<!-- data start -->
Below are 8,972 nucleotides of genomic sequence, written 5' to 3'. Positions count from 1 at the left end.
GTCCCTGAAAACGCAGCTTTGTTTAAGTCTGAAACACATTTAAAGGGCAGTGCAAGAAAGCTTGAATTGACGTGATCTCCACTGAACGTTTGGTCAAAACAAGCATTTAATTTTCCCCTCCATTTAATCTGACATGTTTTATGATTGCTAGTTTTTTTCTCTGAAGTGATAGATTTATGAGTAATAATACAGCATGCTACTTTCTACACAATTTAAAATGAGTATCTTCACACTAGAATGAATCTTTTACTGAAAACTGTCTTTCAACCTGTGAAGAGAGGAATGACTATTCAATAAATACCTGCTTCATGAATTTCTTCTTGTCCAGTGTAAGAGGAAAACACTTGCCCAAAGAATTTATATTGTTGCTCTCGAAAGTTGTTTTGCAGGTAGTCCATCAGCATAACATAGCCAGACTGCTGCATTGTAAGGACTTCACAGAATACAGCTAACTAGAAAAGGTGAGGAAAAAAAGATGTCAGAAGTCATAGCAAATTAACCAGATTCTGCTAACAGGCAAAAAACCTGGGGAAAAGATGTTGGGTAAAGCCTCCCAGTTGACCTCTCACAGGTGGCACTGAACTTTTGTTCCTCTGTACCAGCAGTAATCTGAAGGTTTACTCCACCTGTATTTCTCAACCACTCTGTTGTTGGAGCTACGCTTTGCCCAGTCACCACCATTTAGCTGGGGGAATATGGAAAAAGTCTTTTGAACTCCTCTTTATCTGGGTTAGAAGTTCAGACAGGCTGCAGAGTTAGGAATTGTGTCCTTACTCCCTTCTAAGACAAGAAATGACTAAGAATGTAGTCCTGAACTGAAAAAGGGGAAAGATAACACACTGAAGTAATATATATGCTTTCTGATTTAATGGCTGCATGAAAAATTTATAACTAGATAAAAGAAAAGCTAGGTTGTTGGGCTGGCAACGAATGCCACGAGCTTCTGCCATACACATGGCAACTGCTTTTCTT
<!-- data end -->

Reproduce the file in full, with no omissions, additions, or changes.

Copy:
Below are 8,972 nucleotides of genomic sequence, written 5' to 3'. Positions count from 1 at the left end.
GTCCCTGAAAACGCAGCTTTGTTTAAGTCTGAAACACATTTAAAGGGCAGTGCAAGAAAGCTTGAATTGACGTGATCTCCACTGAACGTTTGGTCAAAACAAGCATTTAATTTTCCCCTCCATTTAATCTGACATGTTTTATGATTGCTAGTTTTTTTCTCTGAAGTGATAGATTTATGAGTAATAATACAGCATGCTACTTTCTACACAATTTAAAATGAGTATCTTCACACTAGAATGAATCTTTTACTGAAAACTGTCTTTCAACCTGTGAAGAGAGGAATGACTATTCAATAAATACCTGCTTCATGAATTTCTTCTTGTCCAGTGTAAGAGGAAAACACTTGCCCAAAGAATTTATATTGTTGCTCTCGAAAGTTGTTTTGCAGGTAGTCCATCAGCATAACATAGCCAGACTGCTGCATTGTAAGGACTTCACAGAATACAGCTAACTAGAAAAGGTGAGGAAAAAAAGATGTCAGAAGTCATAGCAAATTAACCAGATTCTGCTAACAGGCAAAAAACCTGGGGAAAAGATGTTGGGTAAAGCCTCCCAGTTGACCTCTCACAGGTGGCACTGAACTTTTGTTCCTCTGTACCAGCAGTAATCTGAAGGTTTACTCCACCTGTATTTCTCAACCACTCTGTTGTTGGAGCTACGCTTTGCCCAGTCACCACCATTTAGCTGGGGGAATATGGAAAAAGTCTTTTGAACTCCTCTTTATCTGGGTTAGAAGTTCAGACAGGCTGCAGAGTTAGGAATTGTGTCCTTACTCCCTTCTAAGACAAGAAATGACTAAGAATGTAGTCCTGAACTGAAAAAGGGGAAAGATAACACACTGAAGTAATATATATGCTTTCTGATTTAATGGCTGCATGAAAAATTTATAACTAGATAAAAGAAAAGCTAGGTTGTTGGGCTGGCAACGAATGCCACGAGCTTCTGCCATACACATGGCAACTGCTTTTCTT